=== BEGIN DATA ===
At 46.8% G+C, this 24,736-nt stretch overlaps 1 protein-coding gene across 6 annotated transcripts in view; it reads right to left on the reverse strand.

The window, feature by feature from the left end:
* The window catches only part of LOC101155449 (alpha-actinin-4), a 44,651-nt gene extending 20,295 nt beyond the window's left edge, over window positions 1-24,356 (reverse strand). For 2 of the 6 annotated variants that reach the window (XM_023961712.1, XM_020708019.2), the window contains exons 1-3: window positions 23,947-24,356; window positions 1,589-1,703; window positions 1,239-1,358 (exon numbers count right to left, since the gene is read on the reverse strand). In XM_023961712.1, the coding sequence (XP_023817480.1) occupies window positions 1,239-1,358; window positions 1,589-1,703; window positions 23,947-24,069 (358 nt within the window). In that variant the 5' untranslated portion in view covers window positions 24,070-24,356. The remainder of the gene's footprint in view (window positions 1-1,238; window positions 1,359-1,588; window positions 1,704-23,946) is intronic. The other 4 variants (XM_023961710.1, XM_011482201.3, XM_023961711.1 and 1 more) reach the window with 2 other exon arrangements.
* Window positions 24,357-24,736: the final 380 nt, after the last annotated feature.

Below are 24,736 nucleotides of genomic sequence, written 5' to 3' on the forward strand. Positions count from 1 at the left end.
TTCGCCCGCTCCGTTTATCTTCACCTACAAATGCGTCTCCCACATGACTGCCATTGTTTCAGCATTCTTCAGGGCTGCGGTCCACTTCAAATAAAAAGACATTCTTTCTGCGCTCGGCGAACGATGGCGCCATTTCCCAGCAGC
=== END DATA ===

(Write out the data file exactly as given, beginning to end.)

At 46.8% G+C, this 24,736-nt stretch overlaps 1 protein-coding gene across 6 annotated transcripts in view; it reads right to left on the reverse strand.

The window, feature by feature from the left end:
* The window catches only part of LOC101155449 (alpha-actinin-4), a 44,651-nt gene extending 20,295 nt beyond the window's left edge, over window positions 1-24,356 (reverse strand). For 2 of the 6 annotated variants that reach the window (XM_023961712.1, XM_020708019.2), the window contains exons 1-3: window positions 23,947-24,356; window positions 1,589-1,703; window positions 1,239-1,358 (exon numbers count right to left, since the gene is read on the reverse strand). In XM_023961712.1, the coding sequence (XP_023817480.1) occupies window positions 1,239-1,358; window positions 1,589-1,703; window positions 23,947-24,069 (358 nt within the window). In that variant the 5' untranslated portion in view covers window positions 24,070-24,356. The remainder of the gene's footprint in view (window positions 1-1,238; window positions 1,359-1,588; window positions 1,704-23,946) is intronic. The other 4 variants (XM_023961710.1, XM_011482201.3, XM_023961711.1 and 1 more) reach the window with 2 other exon arrangements.
* Window positions 24,357-24,736: the final 380 nt, after the last annotated feature.

Below are 24,736 nucleotides of genomic sequence, written 5' to 3' on the forward strand. Positions count from 1 at the left end.
TTCGCCCGCTCCGTTTATCTTCACCTACAAATGCGTCTCCCACATGACTGCCATTGTTTCAGCATTCTTCAGGGCTGCGGTCCACTTCAAATAAAAAGACATTCTTTCTGCGCTCGGCGAACGATGGCGCCATTTCCCAGCAGC